GS: Oh golly whiz. The veterans have been really important to Livingston School. I’ve always been a patriot at heart… . Working alongside our veterans with the veterans programs, that’s been very rewarding. Just to see the looks on their faces at our youth, singing about how great America is, it just makes it worthwhile, all that they did for our country. We’ve been very fortunate to be able to do those kinds of programs.
And just kids, the ones who came back to see after all these years and say thanks. I still run into those kids, “Yeah, you were my music teacher, 30 years ago.”
CE: What advice do you have for new teachers?
PB: You’ve got to have fun with kids. We’ve had more and more pressure to do good on standardized tests and when that takes you away from having fun … Learning can be very, very high-level and productive, but it can always be fun. Over there is a tetrahedron kite. My child development kids made them and we’ll be flying them tomorrow and we learned (Science, technology, engineering and mathematics), you make a kite like that and fly it, you go have fun. What use is any of this intelligence if you can’t have fun with it?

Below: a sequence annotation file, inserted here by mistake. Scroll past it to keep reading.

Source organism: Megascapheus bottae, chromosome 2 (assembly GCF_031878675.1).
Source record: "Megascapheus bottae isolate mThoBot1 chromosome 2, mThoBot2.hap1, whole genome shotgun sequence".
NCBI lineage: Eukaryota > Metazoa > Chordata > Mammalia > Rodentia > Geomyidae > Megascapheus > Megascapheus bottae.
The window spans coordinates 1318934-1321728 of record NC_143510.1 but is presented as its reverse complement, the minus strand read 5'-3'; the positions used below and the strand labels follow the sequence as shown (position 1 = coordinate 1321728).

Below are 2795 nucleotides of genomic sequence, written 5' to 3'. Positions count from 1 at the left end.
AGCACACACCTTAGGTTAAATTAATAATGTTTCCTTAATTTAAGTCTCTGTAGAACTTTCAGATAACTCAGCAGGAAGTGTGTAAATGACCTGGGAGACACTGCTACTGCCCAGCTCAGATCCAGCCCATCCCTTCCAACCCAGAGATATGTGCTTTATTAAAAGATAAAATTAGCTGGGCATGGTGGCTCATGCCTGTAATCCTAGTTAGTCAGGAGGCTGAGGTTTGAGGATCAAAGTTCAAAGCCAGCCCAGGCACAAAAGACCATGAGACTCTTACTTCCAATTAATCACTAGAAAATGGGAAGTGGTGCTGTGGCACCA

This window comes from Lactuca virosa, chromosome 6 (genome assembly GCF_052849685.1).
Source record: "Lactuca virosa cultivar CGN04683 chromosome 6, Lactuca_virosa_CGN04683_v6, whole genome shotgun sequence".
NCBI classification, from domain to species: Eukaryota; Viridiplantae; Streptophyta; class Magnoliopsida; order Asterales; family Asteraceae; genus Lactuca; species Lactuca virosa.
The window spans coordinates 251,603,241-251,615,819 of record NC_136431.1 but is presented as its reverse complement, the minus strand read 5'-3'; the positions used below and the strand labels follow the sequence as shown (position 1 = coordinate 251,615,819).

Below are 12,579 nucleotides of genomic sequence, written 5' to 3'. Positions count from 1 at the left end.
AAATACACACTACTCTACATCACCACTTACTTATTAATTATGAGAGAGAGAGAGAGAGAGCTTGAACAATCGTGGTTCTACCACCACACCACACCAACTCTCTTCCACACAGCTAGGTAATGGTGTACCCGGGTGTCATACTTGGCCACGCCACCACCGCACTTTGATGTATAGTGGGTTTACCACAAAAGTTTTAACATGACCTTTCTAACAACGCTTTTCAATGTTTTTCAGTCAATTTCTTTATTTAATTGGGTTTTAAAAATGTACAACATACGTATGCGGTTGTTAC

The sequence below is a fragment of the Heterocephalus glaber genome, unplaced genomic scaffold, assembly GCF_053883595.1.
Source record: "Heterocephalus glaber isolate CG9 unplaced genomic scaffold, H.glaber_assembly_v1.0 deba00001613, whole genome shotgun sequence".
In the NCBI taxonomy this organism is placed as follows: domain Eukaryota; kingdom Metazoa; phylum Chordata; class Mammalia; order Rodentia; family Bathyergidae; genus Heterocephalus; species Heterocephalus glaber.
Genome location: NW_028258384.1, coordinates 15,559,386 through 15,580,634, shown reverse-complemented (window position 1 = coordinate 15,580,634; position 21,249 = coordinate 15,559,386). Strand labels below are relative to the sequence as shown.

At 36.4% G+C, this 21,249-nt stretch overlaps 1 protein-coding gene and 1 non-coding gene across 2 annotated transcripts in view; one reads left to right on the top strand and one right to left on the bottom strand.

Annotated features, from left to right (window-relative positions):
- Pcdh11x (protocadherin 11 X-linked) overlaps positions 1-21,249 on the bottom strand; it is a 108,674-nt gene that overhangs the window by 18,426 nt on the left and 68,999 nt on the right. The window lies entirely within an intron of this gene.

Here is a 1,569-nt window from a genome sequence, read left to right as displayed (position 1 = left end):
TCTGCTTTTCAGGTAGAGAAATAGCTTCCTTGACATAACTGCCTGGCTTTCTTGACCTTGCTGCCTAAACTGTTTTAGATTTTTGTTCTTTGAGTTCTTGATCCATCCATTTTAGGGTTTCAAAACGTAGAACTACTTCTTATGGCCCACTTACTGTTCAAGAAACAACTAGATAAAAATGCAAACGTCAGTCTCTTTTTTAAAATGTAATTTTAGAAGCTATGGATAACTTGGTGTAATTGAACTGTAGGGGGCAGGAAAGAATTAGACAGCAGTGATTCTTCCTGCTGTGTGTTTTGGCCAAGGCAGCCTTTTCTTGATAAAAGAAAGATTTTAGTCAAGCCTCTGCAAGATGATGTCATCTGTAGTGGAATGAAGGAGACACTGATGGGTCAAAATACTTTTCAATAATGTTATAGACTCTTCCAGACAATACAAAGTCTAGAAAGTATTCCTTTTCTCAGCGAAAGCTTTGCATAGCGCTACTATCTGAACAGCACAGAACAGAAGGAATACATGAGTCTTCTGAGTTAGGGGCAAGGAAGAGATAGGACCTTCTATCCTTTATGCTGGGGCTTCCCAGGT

GS: Definitely, you need to love kids. That’s first and foremost. Through all of my years, one of the most important things, you can know your stuff, in my case, I can know music. I can know everything and I can be the best musician and I can be able to know everything that kids or a person should know if they want to learn to play the recorder or play the guitar or whatever, but the first and foremost thing is relationship. You have to have relationships with kids. If you don’t, you’re blowing a lot of hot air. You’ve got to be able to connect with kids.
A relationship is huge. Once you have that, you can teach them anything. You don’t have to necessarily be their friend, but you’ve got to show them that you care and you love them.
CE: Do you have any regrets?
PB: Well yeah, like a million things, every day. I am “perfectly imperfect,” is my expression. I like to teach mental and emotional health and it’s important to tell kids we are all perfectly imperfect. Not being patient some days when you should be patient. Not explaining things correctly.
There on the wall, inside rusty bogwater and scratchy, dry branches and rough burlap, is an expression: “Grace happens here.” It’s a reminder that I make lots of mistakes every day and I need to extend that grace to my students every single day.